Some weeks ago, I had the opportunity to attend the annual conference of the Association for Research on Nonprofit Organizations and Voluntary Action (ARNOVA). It was my first time.
The audience was mostly professors, students, and academics in the field of non-profit and social entrepreneurship from all over the world. The content was rich, enlightening, and useful. I would definitely encourage anyone in the academic field, and even at the strategic level of the non-profit practitioner field to attend. The information is powerful for strategic decision makers in the non-profit and social entrepreneurship spaces.
There were about 10 tracks each day. The conference spans over a week. I got in late Thursday night and attended interfaith tracks on Friday and Social Entrepreneurship tracks on Saturday. The format of the sessions was great. There would be 3-5 presenters who would have 15-20 minutes to present their research. They would present their problem statement, hypothesis, research, and findings. Then the audience would discuss in a question and answer format with the presenter. I learned a great deal. Here are some key highlights from my notes:
- Data still shows religious people donate more and volunteer more.
- In a study of 5000 organizations, when asked about their budget, 90% discussed it. This tells us that most non-profits are comfortable talking and sharing info about their budget.
- There is a big challenge right now in trying to get the research in the hands of practitioners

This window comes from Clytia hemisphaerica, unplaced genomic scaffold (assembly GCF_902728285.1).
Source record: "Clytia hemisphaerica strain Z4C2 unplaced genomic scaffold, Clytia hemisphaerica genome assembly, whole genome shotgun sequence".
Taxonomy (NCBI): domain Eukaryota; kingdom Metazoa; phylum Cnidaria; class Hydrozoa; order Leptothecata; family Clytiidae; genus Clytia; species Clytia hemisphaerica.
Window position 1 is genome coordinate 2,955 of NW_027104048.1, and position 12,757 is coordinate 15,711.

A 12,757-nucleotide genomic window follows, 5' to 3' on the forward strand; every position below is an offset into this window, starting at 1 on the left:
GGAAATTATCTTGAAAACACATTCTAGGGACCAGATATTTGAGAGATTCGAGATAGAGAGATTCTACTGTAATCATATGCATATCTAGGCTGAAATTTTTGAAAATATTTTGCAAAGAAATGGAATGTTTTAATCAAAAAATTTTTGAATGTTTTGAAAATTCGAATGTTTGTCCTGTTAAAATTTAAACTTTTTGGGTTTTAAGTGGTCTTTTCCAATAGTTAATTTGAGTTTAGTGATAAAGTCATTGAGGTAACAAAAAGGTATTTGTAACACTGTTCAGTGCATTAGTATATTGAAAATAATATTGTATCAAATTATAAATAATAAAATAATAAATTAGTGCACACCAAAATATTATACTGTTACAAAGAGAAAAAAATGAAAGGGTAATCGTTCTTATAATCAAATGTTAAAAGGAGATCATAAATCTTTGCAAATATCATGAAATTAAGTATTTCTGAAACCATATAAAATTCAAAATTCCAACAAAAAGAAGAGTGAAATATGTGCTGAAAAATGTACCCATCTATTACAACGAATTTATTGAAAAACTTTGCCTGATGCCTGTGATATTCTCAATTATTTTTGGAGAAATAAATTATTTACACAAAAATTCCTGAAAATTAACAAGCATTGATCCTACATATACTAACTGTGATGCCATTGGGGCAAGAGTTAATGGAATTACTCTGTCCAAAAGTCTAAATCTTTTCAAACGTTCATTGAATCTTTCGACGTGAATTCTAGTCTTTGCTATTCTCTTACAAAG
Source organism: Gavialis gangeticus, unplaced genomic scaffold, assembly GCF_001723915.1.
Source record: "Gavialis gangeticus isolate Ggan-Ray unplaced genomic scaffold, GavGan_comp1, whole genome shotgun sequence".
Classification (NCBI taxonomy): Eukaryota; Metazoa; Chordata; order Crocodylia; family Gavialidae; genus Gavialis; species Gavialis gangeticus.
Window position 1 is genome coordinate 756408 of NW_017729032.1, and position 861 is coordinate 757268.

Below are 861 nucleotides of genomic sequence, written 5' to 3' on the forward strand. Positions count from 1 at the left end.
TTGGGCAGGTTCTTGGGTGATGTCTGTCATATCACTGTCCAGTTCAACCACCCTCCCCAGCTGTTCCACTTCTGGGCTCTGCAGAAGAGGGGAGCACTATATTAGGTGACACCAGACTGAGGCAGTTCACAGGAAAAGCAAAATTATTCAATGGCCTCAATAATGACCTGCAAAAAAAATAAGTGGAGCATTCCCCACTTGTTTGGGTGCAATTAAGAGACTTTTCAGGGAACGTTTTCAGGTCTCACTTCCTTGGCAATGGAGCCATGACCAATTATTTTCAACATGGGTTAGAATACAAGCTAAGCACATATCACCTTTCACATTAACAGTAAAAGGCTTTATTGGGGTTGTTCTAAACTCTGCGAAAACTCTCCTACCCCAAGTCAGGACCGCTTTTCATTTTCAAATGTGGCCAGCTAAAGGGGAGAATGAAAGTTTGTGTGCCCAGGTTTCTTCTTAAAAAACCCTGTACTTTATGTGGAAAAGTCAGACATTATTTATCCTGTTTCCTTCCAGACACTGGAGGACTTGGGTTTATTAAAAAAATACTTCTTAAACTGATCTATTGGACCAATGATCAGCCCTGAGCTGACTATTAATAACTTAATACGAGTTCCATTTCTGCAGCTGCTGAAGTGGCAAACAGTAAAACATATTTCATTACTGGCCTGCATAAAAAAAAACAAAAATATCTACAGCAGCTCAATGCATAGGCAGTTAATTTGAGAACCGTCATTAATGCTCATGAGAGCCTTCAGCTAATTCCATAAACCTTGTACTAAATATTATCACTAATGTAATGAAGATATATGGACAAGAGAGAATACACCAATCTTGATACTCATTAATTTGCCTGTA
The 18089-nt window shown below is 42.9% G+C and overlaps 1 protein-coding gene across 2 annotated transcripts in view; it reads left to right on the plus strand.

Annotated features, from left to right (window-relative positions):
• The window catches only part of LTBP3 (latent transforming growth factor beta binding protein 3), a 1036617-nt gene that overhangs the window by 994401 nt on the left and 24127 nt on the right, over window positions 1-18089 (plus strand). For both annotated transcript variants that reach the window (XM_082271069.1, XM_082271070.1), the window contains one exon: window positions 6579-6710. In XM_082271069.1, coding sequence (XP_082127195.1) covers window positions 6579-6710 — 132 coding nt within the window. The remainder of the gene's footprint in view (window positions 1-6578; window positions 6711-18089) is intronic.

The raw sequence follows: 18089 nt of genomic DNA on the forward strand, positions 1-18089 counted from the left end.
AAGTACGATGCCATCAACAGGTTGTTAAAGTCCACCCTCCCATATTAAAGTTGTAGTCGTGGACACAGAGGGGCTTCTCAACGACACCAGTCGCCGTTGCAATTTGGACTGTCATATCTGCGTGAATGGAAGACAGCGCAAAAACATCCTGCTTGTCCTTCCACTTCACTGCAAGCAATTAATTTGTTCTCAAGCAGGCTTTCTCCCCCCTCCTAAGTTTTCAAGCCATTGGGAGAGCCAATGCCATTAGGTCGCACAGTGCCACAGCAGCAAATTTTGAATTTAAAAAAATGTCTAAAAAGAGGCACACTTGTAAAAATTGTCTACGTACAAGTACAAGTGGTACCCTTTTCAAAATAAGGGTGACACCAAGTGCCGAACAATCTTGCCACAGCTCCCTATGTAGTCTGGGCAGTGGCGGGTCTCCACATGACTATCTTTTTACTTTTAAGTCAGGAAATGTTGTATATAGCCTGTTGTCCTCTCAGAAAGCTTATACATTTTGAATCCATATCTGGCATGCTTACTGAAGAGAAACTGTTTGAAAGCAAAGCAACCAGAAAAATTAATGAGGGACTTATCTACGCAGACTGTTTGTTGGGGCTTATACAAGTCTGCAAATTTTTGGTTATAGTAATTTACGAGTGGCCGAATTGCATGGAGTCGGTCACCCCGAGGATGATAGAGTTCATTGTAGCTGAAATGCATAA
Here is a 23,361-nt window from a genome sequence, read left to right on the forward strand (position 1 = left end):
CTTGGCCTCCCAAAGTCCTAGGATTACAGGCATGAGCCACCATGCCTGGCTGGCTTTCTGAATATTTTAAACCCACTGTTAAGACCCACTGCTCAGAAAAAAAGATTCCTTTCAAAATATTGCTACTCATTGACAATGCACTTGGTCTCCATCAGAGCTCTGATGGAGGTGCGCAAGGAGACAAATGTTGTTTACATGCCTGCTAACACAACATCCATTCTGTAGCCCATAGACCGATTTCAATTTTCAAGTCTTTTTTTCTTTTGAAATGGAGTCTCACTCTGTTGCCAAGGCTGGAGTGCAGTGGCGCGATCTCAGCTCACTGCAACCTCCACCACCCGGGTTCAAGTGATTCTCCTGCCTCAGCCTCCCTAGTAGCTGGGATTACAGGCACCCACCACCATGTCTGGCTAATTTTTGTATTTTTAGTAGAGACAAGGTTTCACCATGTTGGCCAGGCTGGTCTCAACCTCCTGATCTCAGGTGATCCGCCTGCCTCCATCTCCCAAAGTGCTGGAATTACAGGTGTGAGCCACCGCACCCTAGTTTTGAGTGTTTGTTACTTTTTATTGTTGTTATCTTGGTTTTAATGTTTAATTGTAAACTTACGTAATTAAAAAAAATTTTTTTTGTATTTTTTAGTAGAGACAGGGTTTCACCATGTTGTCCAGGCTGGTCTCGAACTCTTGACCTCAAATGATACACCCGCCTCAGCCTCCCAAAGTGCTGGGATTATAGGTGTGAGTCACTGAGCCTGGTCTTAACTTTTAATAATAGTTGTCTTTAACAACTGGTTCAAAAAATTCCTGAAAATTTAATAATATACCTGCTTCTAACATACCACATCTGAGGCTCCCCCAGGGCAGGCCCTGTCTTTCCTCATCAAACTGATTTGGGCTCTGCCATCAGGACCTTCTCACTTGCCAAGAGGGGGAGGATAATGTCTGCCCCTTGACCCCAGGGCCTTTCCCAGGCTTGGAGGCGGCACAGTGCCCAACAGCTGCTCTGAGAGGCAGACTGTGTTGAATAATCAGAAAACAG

- Need to take practitioners of non-profit work more seriously. Need to let them talk more to get a better understanding of why they do what they do.
- Need more cross pollination of religious leaders and volunteers from all faiths.
Social entrepreneurship sessions:
- Social entrepreneurs create both social and commercial value.
- Draw on traditional institutional logic and non-profit institutional logic.
- Commercial mission vs social mission. Some are single vs dual focused
- Some have their activities integrated vs not integrated (the social work is outside the commercial work)
- Impact investor’s support social enterprises. This space is growing.
- They struggle with legitimacy
- Previous non-profit experience is the greatest predictor of someone becoming a social entrepreneur.
Equally powerful is the opportunity to engage with attendees at anytime. There is the atmosphere of “curiosity” and learning that is contagious. I met so many amazing people and learned so much. I’m sitting at my desk back in my office already translating what I learned into my own context for implementation.
I hope I have an opportunity to attend again in the future.